France’s top Catholic bishop has warned against legalising equal marriage, saying that it could lead to a more violent society.

Cardinal André Vingt-Trois, the Archbishop of Paris, said to other bishops on Monday that the government’s plans to legalise equal marriage could be the final move towards inciting violence, and splitting society in France.

“This is the way a violent society develops,” said Cardinal Vingt-Trois. “Society has lost its capacity of integration and especially its ability to blend differences in a common project.

“Forcing it through can simplify things for a while,” he said, reports Newsmax. “To avoid paralyzing political life when there are grave economic and social decisions to take, it would have been more reasonable and simple to not have started this process.”

The Cardinal’s comments came at the spring meeting of the French bishops conference, and alongside Monday’s legislative decision to pass equal marriage laws faster than initially planned, and absent full legislative debate.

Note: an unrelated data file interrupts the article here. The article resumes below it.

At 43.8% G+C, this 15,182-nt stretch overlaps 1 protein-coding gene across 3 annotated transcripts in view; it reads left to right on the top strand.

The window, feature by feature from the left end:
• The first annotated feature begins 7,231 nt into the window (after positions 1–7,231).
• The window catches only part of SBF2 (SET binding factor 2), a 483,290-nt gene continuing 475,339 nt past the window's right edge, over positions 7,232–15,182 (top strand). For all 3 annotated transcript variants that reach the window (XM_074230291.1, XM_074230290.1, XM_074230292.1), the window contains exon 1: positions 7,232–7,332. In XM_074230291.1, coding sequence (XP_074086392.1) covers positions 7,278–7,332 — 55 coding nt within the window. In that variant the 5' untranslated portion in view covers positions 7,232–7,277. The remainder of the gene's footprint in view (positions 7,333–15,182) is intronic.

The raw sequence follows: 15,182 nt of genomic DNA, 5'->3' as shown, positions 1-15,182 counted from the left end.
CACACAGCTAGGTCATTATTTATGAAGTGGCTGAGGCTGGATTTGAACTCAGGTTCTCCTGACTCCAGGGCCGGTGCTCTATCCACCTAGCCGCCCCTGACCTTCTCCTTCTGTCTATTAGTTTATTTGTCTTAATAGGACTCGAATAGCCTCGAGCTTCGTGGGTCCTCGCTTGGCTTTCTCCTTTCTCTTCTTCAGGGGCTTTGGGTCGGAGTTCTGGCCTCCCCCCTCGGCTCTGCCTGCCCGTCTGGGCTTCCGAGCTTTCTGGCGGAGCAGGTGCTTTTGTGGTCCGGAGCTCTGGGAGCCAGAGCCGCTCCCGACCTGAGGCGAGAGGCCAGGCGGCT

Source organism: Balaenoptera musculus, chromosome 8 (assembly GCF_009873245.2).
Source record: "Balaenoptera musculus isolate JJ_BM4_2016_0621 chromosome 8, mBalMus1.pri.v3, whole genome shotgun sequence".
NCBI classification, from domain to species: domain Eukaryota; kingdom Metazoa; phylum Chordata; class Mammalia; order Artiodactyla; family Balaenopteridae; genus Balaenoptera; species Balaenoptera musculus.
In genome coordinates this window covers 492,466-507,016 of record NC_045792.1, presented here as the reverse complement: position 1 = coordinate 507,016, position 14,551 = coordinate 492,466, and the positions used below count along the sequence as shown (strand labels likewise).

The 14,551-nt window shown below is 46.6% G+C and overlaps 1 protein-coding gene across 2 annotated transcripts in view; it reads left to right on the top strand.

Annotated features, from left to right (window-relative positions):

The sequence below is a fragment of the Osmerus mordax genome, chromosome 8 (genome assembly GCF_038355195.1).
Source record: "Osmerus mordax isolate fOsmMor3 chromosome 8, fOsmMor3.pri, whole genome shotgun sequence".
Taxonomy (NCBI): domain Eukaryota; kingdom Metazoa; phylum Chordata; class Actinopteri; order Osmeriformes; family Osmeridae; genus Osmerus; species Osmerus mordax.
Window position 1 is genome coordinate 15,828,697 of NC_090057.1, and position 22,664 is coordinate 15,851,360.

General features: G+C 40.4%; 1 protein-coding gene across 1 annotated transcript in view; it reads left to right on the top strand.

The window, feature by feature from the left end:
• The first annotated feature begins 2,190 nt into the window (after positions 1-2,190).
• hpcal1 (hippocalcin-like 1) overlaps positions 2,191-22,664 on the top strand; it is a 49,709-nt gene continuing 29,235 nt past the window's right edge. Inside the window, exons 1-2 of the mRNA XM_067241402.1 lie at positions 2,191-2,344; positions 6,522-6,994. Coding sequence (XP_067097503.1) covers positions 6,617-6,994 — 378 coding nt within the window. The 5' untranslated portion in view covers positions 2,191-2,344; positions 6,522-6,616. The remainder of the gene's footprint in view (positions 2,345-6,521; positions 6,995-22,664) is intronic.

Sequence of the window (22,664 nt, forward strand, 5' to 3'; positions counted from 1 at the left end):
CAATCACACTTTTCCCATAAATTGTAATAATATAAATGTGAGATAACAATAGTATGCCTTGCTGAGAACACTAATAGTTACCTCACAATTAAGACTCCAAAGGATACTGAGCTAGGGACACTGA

Citing recent protests against equal marriage which took place during the Senate’s debates around the issue, Vingt-Trois said the government was not listening to French citizens, which could lead to more violent backlashes.

In March, around 300,000 same-sex marriage opponents took part in a huge rally in Paris, it turned ugly when a small group tried to reach the Champs Elysees and tear gas was deployed.

President Hollande’s government gave its formal approval to the bill last November. Despite loud opposition, the bill is expected to pass in the Senate thanks to backing by Socialists and allies.

The lower house approved the legislation in February – with 329 Assembly Members voting in favour of the bill and 229 against – a majority of 100 votes.

Last week a Catholic priest in Argentina was expelled from the church following an investigation after he voiced his support for equal marriage in the country.

The investigation into the priest, Jose Nicholas Alessio, was previously led by the new Pope, Francis, then known as Jorge Bergoglio, and then archbishop of Buenos Aires.